Monday, March 21, 2011

Williams, Heather IAR 221 Blog Post 9

           John Charnock's Toomb in Calcutta India

This building represents geometry through stacking of layers and angles. It also shows a dome on the top which is a perfect circle, so the building is based off of a circle while incorporating stacks and angles. The horizontal divisions are interupted by verticle divisins at each of the angles around the building pulling it upward despite the representation of horizontal stacking. The openings around the building are represetative of the importance of reaching high and expanding upward in the gothic cathedrals because they are narrow arches going upward. This reinforces also the done at the top of the building that also shows height and expanse toward the sky through the one point in the middle at the very top of the dome and the way it is stretched upward.

Constantia Cape town 

This building is also white and has perfect symmetry down the middle unlike the other that represents radial symmetry. This building uses vertical windows to show the idea of verticality. The door in the center of the building reaches up and is made more prominent through the triangle shape above the door pointing upward to the highest point of the building. The religious figure above this is at the highest point of the building where it is reaching upward representing verticality through religion.

Both of these structures represent how ideas migrate to different places and these ideas are not copied, but built off of to make structures representing the same ideas, in this case verticality, without copying an exact structure. For example, these buildings represent verticality through aspects of a gothic cathedral: vertical windows and openings stretching upward and a higher center point, but they are built horizontally instead of vertically.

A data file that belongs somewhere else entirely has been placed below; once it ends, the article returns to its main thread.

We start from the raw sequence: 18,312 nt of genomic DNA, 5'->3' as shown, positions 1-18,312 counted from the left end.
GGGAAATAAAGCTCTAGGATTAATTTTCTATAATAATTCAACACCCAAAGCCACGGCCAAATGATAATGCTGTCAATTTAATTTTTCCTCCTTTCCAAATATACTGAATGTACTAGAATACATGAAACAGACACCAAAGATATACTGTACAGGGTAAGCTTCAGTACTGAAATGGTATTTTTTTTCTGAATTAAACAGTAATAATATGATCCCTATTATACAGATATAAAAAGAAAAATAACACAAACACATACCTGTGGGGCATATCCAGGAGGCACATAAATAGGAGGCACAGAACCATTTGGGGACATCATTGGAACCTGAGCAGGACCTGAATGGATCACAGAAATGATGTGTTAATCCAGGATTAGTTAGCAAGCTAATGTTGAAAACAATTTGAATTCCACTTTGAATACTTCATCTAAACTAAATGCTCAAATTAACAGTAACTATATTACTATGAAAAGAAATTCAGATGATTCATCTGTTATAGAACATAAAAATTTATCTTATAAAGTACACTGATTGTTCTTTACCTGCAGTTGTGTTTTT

In the late seventeenth century, especially in france, "nature was seen as something to be mastered, tamed, and controlled-something having no inherent form or beauty in its own right"(Roth 425). Sir Henry Hoare's English Garden at Strourhead, Wiltshire, England is an example of how we build off of previous ideas in architecture. Unlike the structures above, this was an attempt to see nature as beauty the way it naturally is instead of creating lines of symmetry. This idea was working with the natural land and accentuating the non symmetrical aspects of it instead of forming it to be symmetrical, geometrical, or horizontally arranged in rows. This is a change from the perfectly symmetrical and horizontally stacked attempts at recreating perfection and ideas representing verticality reaching toward the sky.

1 comment:

  1. Those last few sentences I am having trouble deciphering. Maybe nature is always the inspiration for design. The vertical trees, the horizontal horizon and of course the circular sun and stars. Past reference of architectural structure mimics the same thing but lost over the years and reconstituted in the gardens. A revival of natural order.